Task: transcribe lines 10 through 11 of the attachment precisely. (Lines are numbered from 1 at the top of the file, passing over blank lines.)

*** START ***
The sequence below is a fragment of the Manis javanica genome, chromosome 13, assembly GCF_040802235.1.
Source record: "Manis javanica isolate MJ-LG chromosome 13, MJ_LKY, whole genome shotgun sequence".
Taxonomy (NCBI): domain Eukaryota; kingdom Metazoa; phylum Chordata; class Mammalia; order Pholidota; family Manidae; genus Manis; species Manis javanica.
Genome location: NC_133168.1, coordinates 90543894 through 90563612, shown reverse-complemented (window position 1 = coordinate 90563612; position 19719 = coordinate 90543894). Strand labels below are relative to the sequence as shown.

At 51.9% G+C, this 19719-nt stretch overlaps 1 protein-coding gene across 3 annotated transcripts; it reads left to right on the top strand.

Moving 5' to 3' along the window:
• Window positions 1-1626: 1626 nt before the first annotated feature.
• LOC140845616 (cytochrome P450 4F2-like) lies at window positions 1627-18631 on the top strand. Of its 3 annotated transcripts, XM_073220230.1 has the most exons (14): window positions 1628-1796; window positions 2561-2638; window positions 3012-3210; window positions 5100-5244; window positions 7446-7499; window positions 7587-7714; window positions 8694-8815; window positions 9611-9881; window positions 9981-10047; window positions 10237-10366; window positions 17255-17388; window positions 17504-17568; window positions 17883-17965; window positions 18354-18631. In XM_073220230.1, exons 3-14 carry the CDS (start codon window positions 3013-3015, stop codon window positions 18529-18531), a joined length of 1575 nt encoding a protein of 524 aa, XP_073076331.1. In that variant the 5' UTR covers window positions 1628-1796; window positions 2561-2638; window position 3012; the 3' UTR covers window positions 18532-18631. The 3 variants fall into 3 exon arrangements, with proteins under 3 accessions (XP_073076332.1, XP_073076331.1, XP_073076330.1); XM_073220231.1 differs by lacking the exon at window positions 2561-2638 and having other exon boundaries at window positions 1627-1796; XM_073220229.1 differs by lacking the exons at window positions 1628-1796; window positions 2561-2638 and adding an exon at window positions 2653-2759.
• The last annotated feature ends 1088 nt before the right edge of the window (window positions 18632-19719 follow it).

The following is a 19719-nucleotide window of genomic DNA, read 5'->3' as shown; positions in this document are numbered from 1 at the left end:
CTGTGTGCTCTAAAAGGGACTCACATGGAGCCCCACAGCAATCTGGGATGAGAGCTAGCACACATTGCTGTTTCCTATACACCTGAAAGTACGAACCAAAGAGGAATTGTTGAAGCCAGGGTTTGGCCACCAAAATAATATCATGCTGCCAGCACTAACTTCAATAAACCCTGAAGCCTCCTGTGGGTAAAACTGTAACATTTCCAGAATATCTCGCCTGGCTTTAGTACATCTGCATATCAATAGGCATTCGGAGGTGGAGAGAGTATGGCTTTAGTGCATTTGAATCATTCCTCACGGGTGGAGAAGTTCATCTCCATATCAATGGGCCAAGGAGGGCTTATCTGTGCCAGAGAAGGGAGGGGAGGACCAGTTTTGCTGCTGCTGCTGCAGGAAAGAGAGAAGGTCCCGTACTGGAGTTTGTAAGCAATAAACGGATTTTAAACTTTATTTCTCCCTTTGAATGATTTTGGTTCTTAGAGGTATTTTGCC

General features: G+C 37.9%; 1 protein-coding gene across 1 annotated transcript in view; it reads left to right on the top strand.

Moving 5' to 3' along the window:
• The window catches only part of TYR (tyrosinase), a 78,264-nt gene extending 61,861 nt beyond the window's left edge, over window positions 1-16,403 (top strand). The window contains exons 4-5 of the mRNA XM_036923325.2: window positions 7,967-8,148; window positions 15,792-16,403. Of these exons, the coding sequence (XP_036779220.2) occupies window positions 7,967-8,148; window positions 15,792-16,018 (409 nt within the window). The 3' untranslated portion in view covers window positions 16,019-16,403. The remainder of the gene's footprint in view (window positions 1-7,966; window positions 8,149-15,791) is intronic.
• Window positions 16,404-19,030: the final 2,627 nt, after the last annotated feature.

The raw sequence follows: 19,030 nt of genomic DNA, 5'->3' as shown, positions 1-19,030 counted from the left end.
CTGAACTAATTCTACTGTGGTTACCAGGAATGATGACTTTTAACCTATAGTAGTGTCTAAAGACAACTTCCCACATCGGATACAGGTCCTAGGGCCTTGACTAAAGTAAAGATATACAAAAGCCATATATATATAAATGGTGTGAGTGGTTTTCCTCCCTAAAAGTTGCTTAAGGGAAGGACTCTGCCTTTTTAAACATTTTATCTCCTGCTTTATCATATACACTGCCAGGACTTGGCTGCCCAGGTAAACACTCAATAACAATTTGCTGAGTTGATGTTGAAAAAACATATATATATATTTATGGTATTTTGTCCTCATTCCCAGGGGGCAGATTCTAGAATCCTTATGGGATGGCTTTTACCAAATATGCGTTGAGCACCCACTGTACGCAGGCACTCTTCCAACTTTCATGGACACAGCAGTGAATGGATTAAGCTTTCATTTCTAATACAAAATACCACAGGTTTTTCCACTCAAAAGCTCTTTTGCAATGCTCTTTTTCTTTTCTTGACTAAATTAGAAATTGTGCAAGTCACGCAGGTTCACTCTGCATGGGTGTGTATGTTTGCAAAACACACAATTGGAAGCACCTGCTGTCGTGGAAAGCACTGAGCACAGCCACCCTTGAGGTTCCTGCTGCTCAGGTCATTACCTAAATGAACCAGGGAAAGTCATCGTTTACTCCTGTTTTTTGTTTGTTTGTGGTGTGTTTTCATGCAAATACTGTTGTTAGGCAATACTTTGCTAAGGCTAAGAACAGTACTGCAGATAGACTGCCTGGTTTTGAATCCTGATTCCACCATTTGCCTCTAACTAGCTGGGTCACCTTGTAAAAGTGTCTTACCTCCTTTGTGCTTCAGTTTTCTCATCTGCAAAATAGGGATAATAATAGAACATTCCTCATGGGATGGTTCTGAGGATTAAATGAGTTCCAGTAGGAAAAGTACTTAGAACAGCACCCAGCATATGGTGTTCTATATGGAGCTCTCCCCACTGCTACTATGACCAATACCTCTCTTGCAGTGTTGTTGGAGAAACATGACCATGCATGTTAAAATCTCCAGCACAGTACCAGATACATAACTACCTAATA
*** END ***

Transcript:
The following is a 19719-nucleotide window of genomic DNA, read 5'->3' as shown; positions in this document are numbered from 1 at the left end:
CTGTGTGCTCTAAAAGGGACTCACATGGAGCCCCACAGCAATCTGGGATGAGAGCTAGCACACATTGCTGTTTCCTATACACCTGAAAGTACGAACCAAAGAGGAATTGTTGAAGCCAGGGTTTGGCCACCAAAATAATATCATGCTGCCAGCACTAACTTCAATAAACCCTGAAGCCTCCTGTGGGTAAAACTGTAACATTTCCAGAATATCTCGCCTGGCTTTAGTACATCTGCATATCAATAGGCATTCGGAGGTGGAGAGAGTATGGCTTTAGTGCATTTGAATCATTCCTCACGGGTGGAGAAGTTCATCTCCATATCAATGGGCCAAGGAGGGCTTATCTGTGCCAGAGAAGGGAGGGGAGGACCAGTTTTGCTGCTGCTGCTGCAGGAAAGAGAGAAGGTCCCGTACTGGAGTTTGTAAGCAATAAACGGATTTTAAACTTTATTTCTCCCTTTGAATGATTTTGGTTCTTAGAGGTATTTTGCC